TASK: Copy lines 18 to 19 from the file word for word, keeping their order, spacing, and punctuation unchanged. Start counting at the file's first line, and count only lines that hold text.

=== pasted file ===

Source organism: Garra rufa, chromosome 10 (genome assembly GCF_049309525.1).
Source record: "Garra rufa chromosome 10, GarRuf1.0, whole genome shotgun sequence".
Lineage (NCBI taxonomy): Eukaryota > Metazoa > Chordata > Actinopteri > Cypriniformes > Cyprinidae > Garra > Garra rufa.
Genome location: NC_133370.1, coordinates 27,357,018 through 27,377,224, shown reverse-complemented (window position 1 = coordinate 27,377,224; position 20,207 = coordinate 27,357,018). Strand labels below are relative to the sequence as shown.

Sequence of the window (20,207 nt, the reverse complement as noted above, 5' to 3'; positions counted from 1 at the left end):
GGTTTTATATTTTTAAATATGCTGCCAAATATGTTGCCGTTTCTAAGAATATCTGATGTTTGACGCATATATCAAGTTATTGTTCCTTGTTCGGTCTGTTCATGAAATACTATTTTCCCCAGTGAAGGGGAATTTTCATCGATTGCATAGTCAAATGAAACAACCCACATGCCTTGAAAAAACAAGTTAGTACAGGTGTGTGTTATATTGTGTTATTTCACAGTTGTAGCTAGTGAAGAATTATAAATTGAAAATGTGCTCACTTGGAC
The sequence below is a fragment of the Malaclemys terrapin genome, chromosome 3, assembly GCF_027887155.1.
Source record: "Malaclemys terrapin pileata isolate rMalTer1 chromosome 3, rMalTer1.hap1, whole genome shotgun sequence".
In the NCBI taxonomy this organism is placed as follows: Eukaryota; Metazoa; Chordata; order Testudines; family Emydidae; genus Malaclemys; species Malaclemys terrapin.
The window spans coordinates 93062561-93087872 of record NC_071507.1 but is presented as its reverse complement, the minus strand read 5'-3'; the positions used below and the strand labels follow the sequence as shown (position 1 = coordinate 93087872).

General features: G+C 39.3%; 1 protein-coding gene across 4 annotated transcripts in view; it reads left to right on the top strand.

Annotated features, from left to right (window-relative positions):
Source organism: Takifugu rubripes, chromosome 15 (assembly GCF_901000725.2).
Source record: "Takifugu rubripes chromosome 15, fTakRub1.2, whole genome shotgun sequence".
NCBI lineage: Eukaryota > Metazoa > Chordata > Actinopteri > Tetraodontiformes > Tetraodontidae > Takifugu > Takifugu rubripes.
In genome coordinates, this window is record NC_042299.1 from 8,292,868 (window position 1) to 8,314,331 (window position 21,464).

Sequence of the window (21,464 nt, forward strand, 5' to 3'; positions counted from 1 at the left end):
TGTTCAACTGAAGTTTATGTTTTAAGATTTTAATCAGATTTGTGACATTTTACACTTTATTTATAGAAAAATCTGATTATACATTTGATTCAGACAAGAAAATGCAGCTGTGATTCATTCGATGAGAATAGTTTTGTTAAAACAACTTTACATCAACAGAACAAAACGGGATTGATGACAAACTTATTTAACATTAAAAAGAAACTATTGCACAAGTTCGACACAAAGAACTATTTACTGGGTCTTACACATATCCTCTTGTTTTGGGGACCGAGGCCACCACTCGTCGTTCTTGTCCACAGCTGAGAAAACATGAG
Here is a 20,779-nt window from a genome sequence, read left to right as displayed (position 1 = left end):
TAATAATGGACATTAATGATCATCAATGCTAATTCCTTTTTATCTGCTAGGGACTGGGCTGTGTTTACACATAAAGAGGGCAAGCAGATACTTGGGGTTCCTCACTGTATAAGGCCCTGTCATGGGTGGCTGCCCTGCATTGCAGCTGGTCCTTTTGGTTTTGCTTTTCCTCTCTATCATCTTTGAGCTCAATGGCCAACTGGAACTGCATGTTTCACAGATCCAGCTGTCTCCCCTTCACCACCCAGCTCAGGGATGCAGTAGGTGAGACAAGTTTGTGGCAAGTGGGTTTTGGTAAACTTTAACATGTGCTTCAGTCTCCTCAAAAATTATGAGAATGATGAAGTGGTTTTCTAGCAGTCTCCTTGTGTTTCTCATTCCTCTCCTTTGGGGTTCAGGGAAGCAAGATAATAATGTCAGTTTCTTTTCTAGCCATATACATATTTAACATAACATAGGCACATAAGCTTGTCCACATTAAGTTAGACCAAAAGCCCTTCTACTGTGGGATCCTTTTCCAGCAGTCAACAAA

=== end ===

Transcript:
TGTTCAACTGAAGTTTATGTTTTAAGATTTTAATCAGATTTGTGACATTTTACACTTTATTTATAGAAAAATCTGATTATACATTTGATTCAGACAAGAAAATGCAGCTGTGATTCATTCGATGAGAATAGTTTTGTTAAAACAACTTTACATCAACAGAACAAAACGGGATTGATGACAAACTTATTTAACATTAAAAAGAAACTATTGCACAAGTTCGACACAAAGAACTATTTACTGGGTCTTACACATATCCTCTTGTTTTGGGGACCGAGGCCACCACTCGTCGTTCTTGTCCACAGCTGAGAAAACATGAG
Here is a 20,779-nt window from a genome sequence, read left to right as displayed (position 1 = left end):